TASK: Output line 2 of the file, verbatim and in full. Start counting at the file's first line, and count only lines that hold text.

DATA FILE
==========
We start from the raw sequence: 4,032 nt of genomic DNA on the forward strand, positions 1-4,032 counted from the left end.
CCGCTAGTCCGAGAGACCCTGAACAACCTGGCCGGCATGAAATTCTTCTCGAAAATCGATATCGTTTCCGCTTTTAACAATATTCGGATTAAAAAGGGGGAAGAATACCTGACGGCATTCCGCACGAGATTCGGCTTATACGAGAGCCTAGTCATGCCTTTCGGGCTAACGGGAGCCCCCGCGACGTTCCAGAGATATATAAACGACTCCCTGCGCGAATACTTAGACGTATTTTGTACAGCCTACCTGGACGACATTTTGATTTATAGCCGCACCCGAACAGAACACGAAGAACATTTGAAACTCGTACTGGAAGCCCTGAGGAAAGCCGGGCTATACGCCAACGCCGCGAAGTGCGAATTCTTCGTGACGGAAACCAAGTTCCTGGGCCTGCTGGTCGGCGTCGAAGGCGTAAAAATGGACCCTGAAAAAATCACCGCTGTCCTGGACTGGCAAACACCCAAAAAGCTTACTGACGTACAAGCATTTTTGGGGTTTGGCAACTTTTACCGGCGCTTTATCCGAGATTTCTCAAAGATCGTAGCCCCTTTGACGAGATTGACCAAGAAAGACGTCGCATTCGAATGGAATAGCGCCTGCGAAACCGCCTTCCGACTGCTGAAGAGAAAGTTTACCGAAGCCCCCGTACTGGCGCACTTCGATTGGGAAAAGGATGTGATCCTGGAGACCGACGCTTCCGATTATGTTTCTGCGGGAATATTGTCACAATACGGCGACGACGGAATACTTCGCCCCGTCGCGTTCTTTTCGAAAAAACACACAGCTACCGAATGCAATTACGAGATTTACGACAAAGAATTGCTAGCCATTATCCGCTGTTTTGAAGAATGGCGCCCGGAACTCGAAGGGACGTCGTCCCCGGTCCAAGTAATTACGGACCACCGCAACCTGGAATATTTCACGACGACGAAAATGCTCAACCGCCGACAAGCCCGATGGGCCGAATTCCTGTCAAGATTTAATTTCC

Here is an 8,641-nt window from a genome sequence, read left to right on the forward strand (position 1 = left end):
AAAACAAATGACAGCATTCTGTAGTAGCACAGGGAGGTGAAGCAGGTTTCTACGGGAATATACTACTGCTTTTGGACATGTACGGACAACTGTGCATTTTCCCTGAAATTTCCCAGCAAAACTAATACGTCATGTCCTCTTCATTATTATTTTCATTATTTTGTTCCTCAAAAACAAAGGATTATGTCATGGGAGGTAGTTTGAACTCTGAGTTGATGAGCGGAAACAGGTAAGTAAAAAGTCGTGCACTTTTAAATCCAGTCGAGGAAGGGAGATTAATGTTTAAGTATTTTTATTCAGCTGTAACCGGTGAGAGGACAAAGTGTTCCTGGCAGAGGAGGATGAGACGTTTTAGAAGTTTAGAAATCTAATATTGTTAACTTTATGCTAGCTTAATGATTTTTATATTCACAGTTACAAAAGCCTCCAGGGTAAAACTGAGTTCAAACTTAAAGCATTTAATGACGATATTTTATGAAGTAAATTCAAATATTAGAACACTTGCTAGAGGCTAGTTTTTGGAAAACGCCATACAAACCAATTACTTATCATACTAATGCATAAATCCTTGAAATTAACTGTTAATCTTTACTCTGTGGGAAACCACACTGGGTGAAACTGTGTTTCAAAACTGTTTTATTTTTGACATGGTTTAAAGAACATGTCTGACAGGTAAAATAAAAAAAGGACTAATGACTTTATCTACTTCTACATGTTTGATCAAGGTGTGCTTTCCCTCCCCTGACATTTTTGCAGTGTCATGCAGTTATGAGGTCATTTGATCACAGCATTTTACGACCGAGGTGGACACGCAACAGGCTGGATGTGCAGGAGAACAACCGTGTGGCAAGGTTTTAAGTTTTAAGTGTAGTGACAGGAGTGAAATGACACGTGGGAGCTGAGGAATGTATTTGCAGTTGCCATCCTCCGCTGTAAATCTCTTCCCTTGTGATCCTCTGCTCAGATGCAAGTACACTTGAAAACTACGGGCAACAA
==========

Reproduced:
CCGCTAGTCCGAGAGACCCTGAACAACCTGGCCGGCATGAAATTCTTCTCGAAAATCGATATCGTTTCCGCTTTTAACAATATTCGGATTAAAAAGGGGGAAGAATACCTGACGGCATTCCGCACGAGATTCGGCTTATACGAGAGCCTAGTCATGCCTTTCGGGCTAACGGGAGCCCCCGCGACGTTCCAGAGATATATAAACGACTCCCTGCGCGAATACTTAGACGTATTTTGTACAGCCTACCTGGACGACATTTTGATTTATAGCCGCACCCGAACAGAACACGAAGAACATTTGAAACTCGTACTGGAAGCCCTGAGGAAAGCCGGGCTATACGCCAACGCCGCGAAGTGCGAATTCTTCGTGACGGAAACCAAGTTCCTGGGCCTGCTGGTCGGCGTCGAAGGCGTAAAAATGGACCCTGAAAAAATCACCGCTGTCCTGGACTGGCAAACACCCAAAAAGCTTACTGACGTACAAGCATTTTTGGGGTTTGGCAACTTTTACCGGCGCTTTATCCGAGATTTCTCAAAGATCGTAGCCCCTTTGACGAGATTGACCAAGAAAGACGTCGCATTCGAATGGAATAGCGCCTGCGAAACCGCCTTCCGACTGCTGAAGAGAAAGTTTACCGAAGCCCCCGTACTGGCGCACTTCGATTGGGAAAAGGATGTGATCCTGGAGACCGACGCTTCCGATTATGTTTCTGCGGGAATATTGTCACAATACGGCGACGACGGAATACTTCGCCCCGTCGCGTTCTTTTCGAAAAAACACACAGCTACCGAATGCAATTACGAGATTTACGACAAAGAATTGCTAGCCATTATCCGCTGTTTTGAAGAATGGCGCCCGGAACTCGAAGGGACGTCGTCCCCGGTCCAAGTAATTACGGACCACCGCAACCTGGAATATTTCACGACGACGAAAATGCTCAACCGCCGACAAGCCCGATGGGCCGAATTCCTGTCAAGATTTAATTTCC